Bol. Soc. Brot., ser. 2, 57: 52. 54, pls IA, IIA-C, IIIA, E-F (1984)
A tropical, fibrous-rooted perennial plant forming an open rosette of erect and semi-erect leaves; mature plants producing new rosettes and forming small compact clusters of leaves elevated just above the soil surface. Basal portion of each rosette forming a bulb-like arrangement which is the accumulation of fleshy leaf bases. Active leaves are generally covered with appressed, white hairs, some of which bear a few very scattered small spurs. Plants from wet habitats have petioles sparsely covered with appressed hairs but in dry conditions, these same plants are covered with hairs. Plants from drier regions generally have petioles covered with hairs for most of the growing season.
Leaf lamina orbicular, 3 mm diam.; retentive glands around margins of lamina; smaller glands within; lower surface covered with long, appressed white hairs, the hairs simple or bearing a few very small alternate spurs; petiole narrowly oblanceolate, 0.5 mm wide at the base, 2.5 mm wide near apex, narrowed to 1 mm wide at the lamina, up to 2.5 cm long at flowering, both surfaces sparsely or densely covered with long, appressed white hairs, similar to those on the abaxial surface of lamina.
Inflorescence = a 10-20-flowered, open, 1-sided raceme; scape
(including inflorescence) 10–18 cm long; scape covered with hairs similar to those on leaves but not
appressed; inflorescence densely covered with small spurred dendritic hairs; pedicels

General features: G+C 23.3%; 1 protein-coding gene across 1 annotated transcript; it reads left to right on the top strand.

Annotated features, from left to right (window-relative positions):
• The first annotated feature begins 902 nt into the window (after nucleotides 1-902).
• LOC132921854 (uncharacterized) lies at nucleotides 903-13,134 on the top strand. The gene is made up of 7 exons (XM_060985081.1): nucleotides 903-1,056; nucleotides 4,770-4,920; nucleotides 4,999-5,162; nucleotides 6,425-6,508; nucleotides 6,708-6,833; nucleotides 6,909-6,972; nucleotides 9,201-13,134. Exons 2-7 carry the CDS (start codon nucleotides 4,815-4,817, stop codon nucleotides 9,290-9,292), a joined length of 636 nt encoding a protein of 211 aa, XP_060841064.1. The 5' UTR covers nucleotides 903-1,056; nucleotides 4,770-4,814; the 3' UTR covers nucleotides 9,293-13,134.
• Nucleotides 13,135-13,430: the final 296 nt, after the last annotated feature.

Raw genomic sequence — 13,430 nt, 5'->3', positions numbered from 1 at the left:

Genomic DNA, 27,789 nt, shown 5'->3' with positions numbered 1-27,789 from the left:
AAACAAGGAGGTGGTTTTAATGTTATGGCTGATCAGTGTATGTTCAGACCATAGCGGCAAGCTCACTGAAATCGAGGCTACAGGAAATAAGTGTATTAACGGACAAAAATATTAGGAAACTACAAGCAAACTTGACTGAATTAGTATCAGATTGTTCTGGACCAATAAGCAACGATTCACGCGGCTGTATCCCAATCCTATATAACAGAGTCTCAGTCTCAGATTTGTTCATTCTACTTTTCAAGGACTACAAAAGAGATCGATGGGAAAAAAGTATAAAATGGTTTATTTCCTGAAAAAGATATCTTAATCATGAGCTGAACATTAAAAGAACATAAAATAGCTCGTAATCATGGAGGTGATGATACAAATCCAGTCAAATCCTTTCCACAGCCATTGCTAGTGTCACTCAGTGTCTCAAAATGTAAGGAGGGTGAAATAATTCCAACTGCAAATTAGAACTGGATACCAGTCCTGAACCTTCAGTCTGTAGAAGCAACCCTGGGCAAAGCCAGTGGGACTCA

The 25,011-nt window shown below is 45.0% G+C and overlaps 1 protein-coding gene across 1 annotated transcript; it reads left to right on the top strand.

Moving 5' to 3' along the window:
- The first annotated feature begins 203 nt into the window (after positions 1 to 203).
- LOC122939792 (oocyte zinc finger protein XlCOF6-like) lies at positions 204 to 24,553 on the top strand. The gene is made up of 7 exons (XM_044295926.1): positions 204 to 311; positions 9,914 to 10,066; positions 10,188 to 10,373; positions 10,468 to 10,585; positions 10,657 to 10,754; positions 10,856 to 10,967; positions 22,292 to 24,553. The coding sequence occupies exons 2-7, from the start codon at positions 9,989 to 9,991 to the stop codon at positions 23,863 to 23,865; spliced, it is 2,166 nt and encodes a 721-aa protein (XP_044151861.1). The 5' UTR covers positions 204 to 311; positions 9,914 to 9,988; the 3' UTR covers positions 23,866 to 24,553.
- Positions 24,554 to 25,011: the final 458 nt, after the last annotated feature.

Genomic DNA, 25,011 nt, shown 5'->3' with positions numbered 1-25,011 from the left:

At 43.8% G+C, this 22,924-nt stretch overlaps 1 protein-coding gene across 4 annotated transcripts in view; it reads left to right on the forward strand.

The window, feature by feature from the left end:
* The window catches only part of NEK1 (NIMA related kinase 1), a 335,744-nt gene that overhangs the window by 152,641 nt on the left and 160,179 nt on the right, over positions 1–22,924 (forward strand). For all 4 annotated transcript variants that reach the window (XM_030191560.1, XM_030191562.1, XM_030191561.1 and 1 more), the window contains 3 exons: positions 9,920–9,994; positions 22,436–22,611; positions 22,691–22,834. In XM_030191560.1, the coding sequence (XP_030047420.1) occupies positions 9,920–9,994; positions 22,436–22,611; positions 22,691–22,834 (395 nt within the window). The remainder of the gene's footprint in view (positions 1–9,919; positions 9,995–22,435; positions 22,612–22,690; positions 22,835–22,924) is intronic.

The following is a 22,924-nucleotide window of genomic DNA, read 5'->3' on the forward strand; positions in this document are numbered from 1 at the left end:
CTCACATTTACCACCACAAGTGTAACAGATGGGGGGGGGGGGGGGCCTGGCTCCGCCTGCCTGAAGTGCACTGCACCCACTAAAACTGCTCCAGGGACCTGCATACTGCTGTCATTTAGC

3–7 mm long.
Sepals – elliptic, 3 mm long, 1.4-1.7 mm wide, covered with hairs.Petals pink or white, obovate, truncate-emarginate, 6.5 mm long, 5 mm wide.
Petals – pink or white, obovate, truncate-emarginate, 6.5 mm long, 5 mm wide.
Stamens 5, 2.8 mm long; filaments white; anthers and pollen yellow.
Ovary – pale green, turbinate, 1 mm long, 1.5 mm diam. Styles 3, 1.5 mm long, flattened at base, then branched and divided into many segments; stigmas clavate, papillose.
FLOWERING: October. Dormancy dry.
HABITAT: Grows on damp sandy flats near sandstone outcrops, in the sand in eucalypt savannah woodland and in the sand over laterite in open woodland.
LOCATION: W.A.-Beverley Springs, King Edward River; N.T.–Palmerston, Humpty Doo.
Drosera dilatato-petiolaris sheds its above-ground parts in the dry season. In Darwin,I have seen it producing new leaves and flowers with no evident soil moisture in October. The isolated, very localized showers of rain that occur at that time, as well as the humidity during the build-up to the wet season, appear to trigger these plants from dormancy into active growth.
The width of the leaves of D. dilatato-petiolaris can be variable, commonly 2.5-3 mm wide but as narrow as 1.5 mm at some locations. D. dilatato-petiolaris is characterized by its oblanceolate petioles generally 2.5-3 mm wide, orbicular lamina 3 mm diam. and a 10-20-flowered inflorescence bearing well-spaced pedicels 3–7 mm long.
A. Lowrie 1993
A plant, 1x; B sepal, 10x; C petal, 5x; D lamina, 3.3x; E ovary and styles, 10x; F style and stigmas, enlarged.
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